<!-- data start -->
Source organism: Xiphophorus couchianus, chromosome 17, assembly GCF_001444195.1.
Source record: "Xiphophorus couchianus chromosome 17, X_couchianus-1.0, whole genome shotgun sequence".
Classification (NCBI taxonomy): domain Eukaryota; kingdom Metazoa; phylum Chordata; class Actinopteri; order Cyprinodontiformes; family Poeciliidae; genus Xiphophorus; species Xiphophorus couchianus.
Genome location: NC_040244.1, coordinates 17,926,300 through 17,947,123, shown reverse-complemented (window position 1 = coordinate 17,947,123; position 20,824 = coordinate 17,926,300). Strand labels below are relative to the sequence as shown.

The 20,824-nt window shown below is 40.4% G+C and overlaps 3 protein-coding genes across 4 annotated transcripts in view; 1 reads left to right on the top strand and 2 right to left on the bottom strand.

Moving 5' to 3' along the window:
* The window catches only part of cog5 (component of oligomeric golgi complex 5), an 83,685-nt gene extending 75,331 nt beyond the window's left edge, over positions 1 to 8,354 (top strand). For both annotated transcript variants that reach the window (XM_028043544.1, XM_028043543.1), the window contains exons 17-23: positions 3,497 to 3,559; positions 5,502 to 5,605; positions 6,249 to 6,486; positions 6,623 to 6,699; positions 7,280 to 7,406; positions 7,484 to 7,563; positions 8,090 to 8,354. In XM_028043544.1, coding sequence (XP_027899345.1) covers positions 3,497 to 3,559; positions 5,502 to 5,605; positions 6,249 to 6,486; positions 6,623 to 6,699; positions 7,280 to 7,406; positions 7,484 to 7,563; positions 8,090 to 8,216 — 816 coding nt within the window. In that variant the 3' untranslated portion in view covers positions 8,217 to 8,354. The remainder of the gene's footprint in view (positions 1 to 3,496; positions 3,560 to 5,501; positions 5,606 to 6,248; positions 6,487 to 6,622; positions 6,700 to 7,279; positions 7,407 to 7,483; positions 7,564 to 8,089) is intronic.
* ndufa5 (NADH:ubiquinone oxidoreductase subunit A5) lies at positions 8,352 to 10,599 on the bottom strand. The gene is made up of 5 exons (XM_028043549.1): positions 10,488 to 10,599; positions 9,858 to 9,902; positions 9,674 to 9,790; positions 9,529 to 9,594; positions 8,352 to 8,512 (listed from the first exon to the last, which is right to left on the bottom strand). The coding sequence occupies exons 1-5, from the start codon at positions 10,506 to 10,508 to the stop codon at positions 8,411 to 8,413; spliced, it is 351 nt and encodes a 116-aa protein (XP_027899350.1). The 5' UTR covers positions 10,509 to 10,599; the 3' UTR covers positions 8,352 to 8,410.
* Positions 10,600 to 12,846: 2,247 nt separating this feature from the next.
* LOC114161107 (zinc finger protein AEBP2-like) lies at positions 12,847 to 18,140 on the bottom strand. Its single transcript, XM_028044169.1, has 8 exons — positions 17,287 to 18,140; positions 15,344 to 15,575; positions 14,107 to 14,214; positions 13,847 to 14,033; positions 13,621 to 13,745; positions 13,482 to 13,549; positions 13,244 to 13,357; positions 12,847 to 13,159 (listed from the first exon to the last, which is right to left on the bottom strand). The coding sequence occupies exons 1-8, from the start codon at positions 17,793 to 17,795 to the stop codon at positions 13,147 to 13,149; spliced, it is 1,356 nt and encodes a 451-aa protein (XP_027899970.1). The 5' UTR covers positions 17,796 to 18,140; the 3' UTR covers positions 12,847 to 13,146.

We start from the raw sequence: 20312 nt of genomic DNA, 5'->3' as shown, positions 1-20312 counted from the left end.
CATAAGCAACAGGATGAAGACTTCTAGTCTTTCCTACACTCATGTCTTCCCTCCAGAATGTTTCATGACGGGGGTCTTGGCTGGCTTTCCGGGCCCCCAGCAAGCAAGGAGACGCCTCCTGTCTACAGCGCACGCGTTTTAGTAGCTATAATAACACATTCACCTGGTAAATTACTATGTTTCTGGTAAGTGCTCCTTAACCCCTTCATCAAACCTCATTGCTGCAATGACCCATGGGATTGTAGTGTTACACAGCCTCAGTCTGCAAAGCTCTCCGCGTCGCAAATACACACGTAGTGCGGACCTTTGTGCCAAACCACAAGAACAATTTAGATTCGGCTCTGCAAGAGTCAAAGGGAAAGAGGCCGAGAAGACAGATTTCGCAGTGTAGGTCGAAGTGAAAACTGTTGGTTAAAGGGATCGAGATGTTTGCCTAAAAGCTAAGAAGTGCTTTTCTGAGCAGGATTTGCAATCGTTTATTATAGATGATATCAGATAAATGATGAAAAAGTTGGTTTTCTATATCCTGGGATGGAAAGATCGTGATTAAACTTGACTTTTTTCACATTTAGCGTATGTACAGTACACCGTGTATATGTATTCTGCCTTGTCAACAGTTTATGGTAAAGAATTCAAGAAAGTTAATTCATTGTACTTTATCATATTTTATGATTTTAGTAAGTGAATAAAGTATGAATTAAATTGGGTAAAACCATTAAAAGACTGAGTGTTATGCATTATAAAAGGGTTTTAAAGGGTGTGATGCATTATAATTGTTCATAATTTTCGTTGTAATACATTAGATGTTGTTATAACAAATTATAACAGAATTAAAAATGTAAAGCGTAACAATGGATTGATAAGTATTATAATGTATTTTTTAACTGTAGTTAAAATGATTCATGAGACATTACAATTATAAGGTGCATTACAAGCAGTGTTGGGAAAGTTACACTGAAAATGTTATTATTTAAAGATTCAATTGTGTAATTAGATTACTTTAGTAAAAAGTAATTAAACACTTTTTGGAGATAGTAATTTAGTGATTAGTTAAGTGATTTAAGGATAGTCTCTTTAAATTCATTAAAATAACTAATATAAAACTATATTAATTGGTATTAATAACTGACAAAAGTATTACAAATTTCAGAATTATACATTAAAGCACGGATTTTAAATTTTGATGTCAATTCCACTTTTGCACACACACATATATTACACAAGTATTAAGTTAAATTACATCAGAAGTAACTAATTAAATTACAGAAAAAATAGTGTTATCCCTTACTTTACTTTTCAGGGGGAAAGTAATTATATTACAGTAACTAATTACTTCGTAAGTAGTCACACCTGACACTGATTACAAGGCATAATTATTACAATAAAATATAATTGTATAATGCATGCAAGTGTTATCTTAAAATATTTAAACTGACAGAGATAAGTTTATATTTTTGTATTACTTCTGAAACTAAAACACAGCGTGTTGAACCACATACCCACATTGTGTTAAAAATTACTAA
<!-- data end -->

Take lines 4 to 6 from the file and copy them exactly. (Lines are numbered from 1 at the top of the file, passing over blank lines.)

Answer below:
Genome location: NC_040244.1, coordinates 17,926,300 through 17,947,123, shown reverse-complemented (window position 1 = coordinate 17,947,123; position 20,824 = coordinate 17,926,300). Strand labels below are relative to the sequence as shown.

The 20,824-nt window shown below is 40.4% G+C and overlaps 3 protein-coding genes across 4 annotated transcripts in view; 1 reads left to right on the top strand and 2 right to left on the bottom strand.

Moving 5' to 3' along the window: